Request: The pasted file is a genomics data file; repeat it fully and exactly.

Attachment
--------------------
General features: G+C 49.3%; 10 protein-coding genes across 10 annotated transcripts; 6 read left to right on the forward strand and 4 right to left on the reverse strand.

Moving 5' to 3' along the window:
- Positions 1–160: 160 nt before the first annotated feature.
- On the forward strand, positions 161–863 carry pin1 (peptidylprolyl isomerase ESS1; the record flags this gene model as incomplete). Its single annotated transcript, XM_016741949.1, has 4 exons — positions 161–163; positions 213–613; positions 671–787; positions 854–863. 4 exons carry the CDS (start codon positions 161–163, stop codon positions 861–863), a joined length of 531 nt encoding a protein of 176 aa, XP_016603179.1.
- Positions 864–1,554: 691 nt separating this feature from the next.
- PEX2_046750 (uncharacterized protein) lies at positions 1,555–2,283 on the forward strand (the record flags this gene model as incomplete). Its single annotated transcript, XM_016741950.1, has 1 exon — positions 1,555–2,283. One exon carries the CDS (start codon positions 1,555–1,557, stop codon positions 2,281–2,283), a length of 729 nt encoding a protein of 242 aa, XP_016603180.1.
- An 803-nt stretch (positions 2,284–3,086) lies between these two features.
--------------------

General features: G+C 49.3%; 10 protein-coding genes across 10 annotated transcripts; 6 read left to right on the forward strand and 4 right to left on the reverse strand.

Moving 5' to 3' along the window:
- Positions 1–160: 160 nt before the first annotated feature.
- On the forward strand, positions 161–863 carry pin1 (peptidylprolyl isomerase ESS1; the record flags this gene model as incomplete). Its single annotated transcript, XM_016741949.1, has 4 exons — positions 161–163; positions 213–613; positions 671–787; positions 854–863. 4 exons carry the CDS (start codon positions 161–163, stop codon positions 861–863), a joined length of 531 nt encoding a protein of 176 aa, XP_016603179.1.
- Positions 864–1,554: 691 nt separating this feature from the next.
- PEX2_046750 (uncharacterized protein) lies at positions 1,555–2,283 on the forward strand (the record flags this gene model as incomplete). Its single annotated transcript, XM_016741950.1, has 1 exon — positions 1,555–2,283. One exon carries the CDS (start codon positions 1,555–1,557, stop codon positions 2,281–2,283), a length of 729 nt encoding a protein of 242 aa, XP_016603180.1.
- An 803-nt stretch (positions 2,284–3,086) lies between these two features.